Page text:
Moreover, even in cases "where in occupied territory an individual protected person is detained as a spy or saboteur, or as a person under definite suspicion of activity hostile to the security of the Occupying Power" (such as a terrorist) "such persons shall nevertheless be treated with humanity, and in case of trial, shall not be deprived of the rights of fair and regular trial prescribed by the present Convention. They shall also be granted the full rights and privileges of a protected person under the present Convention at the earliest date consistent with the security of the State or Occupying Power, as the case may be."

Posted by: Stefan on June 6, 2006 at 10:11 AM | PERMALINK

If you think that we should never torture anyone under any circumstances, that's your opinion, but it is not what is spelled out in the Geneva Conventions.

On the contrary, that is indeed what is spelled out in the Geneva Conventions, and in several other laws and treaties we are signatory too, all of which are United States law.

Again, Article 3 of the Fourth Geneva Convention provides that "In the case of armed conflict not of an international character occurring in the territory of one of the High Contracting Parties, each Party to the conflict shall be bound to apply, as a minimum, the following provisions:

1. Persons taking no active part in the hostilities, including members of armed forces who have laid down their arms and those placed hors de combat by sickness, wounds, detention, or any other cause, shall in all circumstances be treated humanely, without any adverse distinction founded on race, colour, religion or faith, sex, birth or wealth, or any other similar criteria.

To this end, the following acts are and shall remain prohibited at any time and in any place whatsoever with respect to the above-mentioned persons:

(a) Violence to life and person, in particular murder of all kinds, mutilation, cruel treatment and torture;

(b) Taking of hostages;

(c) Outrages upon personal dignity, in particular humiliating and degrading treatment;...."

Posted by: Stefan on June 6, 2006 at 10:15 AM | PERMALINK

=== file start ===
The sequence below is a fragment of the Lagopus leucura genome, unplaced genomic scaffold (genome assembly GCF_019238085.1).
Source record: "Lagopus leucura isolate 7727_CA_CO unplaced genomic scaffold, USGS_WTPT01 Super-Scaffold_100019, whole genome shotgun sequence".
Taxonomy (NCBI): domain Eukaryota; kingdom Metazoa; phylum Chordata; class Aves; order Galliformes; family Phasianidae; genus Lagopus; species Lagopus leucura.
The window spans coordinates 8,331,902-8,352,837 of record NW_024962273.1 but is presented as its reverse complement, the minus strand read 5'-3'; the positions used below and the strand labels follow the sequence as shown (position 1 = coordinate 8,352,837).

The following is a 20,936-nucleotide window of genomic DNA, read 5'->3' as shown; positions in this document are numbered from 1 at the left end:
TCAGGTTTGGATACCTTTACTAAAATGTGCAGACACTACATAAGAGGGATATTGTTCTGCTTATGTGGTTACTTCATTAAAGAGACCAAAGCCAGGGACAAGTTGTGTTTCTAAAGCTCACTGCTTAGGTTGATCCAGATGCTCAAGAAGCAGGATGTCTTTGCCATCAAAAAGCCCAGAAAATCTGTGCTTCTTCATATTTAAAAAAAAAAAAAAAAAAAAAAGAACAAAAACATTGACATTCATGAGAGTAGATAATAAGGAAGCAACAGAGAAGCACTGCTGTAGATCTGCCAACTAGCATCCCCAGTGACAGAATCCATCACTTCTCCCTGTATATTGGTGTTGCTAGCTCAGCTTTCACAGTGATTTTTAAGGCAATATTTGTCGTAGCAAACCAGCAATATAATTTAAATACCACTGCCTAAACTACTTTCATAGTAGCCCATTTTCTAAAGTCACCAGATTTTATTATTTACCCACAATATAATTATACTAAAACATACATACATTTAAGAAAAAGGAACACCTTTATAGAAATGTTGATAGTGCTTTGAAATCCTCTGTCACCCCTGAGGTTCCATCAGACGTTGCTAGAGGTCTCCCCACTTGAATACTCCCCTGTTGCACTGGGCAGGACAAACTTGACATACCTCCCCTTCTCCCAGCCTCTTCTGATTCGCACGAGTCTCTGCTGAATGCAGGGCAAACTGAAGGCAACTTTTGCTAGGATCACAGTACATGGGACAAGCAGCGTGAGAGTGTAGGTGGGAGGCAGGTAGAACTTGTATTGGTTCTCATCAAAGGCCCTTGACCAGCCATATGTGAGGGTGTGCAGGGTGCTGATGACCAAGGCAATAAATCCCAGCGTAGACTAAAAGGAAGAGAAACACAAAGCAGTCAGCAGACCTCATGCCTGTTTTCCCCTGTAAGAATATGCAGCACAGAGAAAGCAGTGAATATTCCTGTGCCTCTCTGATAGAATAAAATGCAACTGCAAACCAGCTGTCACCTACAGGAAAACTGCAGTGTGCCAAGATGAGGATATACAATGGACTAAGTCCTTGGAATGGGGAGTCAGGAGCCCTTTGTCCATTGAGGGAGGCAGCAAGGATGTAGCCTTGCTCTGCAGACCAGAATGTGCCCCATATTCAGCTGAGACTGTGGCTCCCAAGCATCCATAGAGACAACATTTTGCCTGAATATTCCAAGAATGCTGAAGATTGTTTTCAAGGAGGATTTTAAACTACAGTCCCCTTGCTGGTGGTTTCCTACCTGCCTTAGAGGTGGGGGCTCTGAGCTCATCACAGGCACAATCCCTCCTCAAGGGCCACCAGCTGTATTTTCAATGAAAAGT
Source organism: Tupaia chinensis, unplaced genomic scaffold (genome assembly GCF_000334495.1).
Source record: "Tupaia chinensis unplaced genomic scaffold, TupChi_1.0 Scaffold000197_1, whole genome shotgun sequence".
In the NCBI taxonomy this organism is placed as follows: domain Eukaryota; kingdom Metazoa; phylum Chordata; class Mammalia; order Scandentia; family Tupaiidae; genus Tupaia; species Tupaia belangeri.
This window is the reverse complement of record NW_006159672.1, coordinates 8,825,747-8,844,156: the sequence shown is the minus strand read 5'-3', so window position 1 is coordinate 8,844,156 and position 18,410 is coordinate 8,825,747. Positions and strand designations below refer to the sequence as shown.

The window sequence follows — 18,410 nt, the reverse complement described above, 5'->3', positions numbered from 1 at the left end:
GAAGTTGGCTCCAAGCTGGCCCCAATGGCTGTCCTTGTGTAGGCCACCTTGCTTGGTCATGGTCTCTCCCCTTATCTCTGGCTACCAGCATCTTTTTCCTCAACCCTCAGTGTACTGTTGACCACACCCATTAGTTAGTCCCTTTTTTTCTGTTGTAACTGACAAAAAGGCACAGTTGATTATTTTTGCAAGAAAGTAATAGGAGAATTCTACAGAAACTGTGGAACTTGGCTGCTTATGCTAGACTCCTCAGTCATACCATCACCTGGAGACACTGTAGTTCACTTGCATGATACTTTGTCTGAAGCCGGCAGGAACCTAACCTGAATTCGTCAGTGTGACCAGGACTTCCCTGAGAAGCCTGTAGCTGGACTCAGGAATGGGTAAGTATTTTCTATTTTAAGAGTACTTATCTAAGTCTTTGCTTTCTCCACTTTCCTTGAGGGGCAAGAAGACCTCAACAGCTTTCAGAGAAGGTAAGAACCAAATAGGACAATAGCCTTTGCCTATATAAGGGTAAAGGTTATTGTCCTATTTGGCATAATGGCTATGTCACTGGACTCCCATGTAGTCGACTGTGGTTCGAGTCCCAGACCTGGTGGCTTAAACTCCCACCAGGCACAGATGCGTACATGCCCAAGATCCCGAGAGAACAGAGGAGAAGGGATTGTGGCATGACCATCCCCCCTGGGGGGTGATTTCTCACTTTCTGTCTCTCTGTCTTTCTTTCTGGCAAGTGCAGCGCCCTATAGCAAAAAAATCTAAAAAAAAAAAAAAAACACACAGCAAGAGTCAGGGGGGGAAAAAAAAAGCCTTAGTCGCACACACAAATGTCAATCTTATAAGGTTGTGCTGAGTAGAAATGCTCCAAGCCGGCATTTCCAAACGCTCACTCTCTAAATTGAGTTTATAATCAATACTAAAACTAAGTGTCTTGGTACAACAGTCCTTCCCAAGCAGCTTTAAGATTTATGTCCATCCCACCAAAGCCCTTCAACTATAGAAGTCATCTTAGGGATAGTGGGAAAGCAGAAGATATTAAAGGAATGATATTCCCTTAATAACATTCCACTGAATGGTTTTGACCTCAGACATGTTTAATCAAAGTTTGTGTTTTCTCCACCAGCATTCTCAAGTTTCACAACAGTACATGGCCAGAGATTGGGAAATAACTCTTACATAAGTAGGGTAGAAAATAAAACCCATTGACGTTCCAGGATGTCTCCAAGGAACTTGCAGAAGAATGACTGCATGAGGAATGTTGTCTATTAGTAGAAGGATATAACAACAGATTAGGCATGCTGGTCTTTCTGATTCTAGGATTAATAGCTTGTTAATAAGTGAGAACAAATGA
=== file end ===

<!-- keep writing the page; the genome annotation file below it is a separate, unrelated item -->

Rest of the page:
In past wars, soldiers caught fighting while not in uniform were shot on the spot as spies. I think we should go back to that strategy - it is perfectly in line with the Geneva Conventions, and it puts to rest this whole silly debate about torture.

The Geneva Convention does not allow persons suspected of being spies to be shot on the spot. The Fourth Geneva Convention, which I cited above, provides that "where in occupied territory an individual protected person is detained as a spy or saboteur, or as a person under definite suspicion of activity hostile to the security of the Occupying Power" (such as a terrorist) "such persons shall nevertheless be treated with humanity, and in case of trial, shall not be deprived of the rights of fair and regular trial prescribed by the present Convention. They shall also be granted the full rights and privileges of a protected person under the present Convention at the earliest date consistent with the security of the State or Occupying Power, as the case may be."


Posted by: Stefan on June 6, 2006 at 10:18 AM | PERMALINK

In past wars, soldiers caught fighting while not in uniform were shot on the spot as spies.

Of course, this is the tactic the Nazis used against the French and other European Resistance forces and the Russian, Polish and Yugoslav partisans...nice to see the Republicans calling for the US to adopt the Nazis' methods.

Posted by: Stefan on June 6, 2006 at 11:09 AM | PERMALINK




 

 

Read Jonathan Rowe remembrance and articles
Email Newsletter icon, E-mail Newsletter icon, Email List icon, E-mail List icon Sign up for Free News & Updates

Advertise in WM



buy from Amazon and
support the Monthly